Inferiority complex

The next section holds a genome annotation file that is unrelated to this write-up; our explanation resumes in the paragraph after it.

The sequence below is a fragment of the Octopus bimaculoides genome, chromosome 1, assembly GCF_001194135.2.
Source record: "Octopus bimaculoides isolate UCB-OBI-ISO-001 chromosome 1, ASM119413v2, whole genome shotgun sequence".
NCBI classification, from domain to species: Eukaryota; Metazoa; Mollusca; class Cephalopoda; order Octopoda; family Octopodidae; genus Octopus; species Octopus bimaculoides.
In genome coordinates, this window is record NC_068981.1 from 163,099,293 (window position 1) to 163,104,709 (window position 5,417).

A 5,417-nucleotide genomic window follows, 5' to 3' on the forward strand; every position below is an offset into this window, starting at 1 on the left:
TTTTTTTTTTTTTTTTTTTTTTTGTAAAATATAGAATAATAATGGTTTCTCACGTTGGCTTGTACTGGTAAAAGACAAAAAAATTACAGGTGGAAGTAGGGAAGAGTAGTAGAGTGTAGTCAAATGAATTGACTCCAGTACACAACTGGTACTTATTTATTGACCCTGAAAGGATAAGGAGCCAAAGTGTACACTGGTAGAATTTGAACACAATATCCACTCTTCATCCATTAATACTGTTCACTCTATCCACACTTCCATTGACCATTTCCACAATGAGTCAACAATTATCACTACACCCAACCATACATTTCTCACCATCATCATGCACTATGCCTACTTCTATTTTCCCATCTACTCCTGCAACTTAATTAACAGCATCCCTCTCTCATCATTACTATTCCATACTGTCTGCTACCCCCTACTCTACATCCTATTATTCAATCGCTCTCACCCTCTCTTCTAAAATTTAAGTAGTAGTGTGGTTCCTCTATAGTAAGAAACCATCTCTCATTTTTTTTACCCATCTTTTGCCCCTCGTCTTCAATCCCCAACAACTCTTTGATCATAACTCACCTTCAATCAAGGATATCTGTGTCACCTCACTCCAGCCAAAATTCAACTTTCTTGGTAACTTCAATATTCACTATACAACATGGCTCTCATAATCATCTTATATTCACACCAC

Recently I responded to a question of the inability of our people to stand as equals to all of humanity. As nearly the entire world has recently been under European domination I must state that most of the worlds' people are still in awe of the European world and especially the Americans. The armaments and scientific achievements and productivity capacity still intimidate many people but there is the added factor of Witchcraft. This along with mastery of aeronautics and the seas makes an intimidating force. When we analyze the components of their civilization, we must understand that when broken down, each component can be replicated by any organized body. The very power that our people fear is power that was taken from our ancestors. This current occupation of Africa by alien forces is a part of the invasion of the 1500's. There were invasions, starting 3,500 years ago by the Hyksos from western Asia and later Persians, Greeks Romans and Arabs. Each time that the aliens captured and maintained control over portions of our lands they were emboldened to push for more. During the time of the European Slave trade they had collectively forgotten the former greatness of our ancient past. You see from the time of Herodotus, Hippocrates, Thales etc. our lands were known as the lands of the gods, knowledge and scientific achievement. As masters of witchcraft the Europeans have promoted their culture/religion as the ultimate in human knowledge and challenged us as a people to accept it as the standard for the entire world. Correspondingly the Arabs have used their culture religion in the same manner. We as Africans have been under their spells almost completely since our indigenous culture were supplanted by way of witchcraft. Today’s' African, whether on the continent or the Diaspora accepts Europeans and Arabs as their superiors because when challenged our people have accepted aliens completely. When we look at both Islam and Christianity we realize that these twin forces steeped in Judaic myth are without question, reality to our people. We have been taken in, bamboozled, brainwashed and dry cleaned by the very forces that covet our land and resources. They have come to personify anything of value and maintain an unshakable sense of nationalism. They take themselves seriously and force the world to see them in that light. Of course there are exceptions and these are the ones that alien forces spend time undermining. Through belief in their systems and divinity we are vulnerable to strength Christianity/Islam. They have intruded on our space and we have collectively accepted that intrusion and invited more as we see them being our superiors. Not only has their culture put most of us under a spell many of them are under the impression that the spell is eternal. They imply that anything not validated by them is a lie and there are few challengers among our people to stand up to them. So as long as our people are under the spell of the Eurasian aliens we are all at their mercy. Once we go back to our Amadlozi (ancestors) we will break the spell and see clearly the encumbrances that have held us spellbound. I quote my ancestor..."do not believe in illusions". When approached by the British to accept Christianity, he stated ..."anyone who would want you to believe in that concept only wants to make you their slave". * Emperor Shaka the great, Dr. Mazisi Kunene. We must study all that is placed before us and understand the agenda of anyone who comes to us as missionary or friend. Let those with the ability to analyze, study well and teach the youth, because it will be those yet unborn that will completely break the shackles of ignorance and fear. The ways of the witchdoctors of Rome to Mecca utilize fear to control our people. Remember he who defines it controls it and as long as we accept some else’s reality we will be under their spell.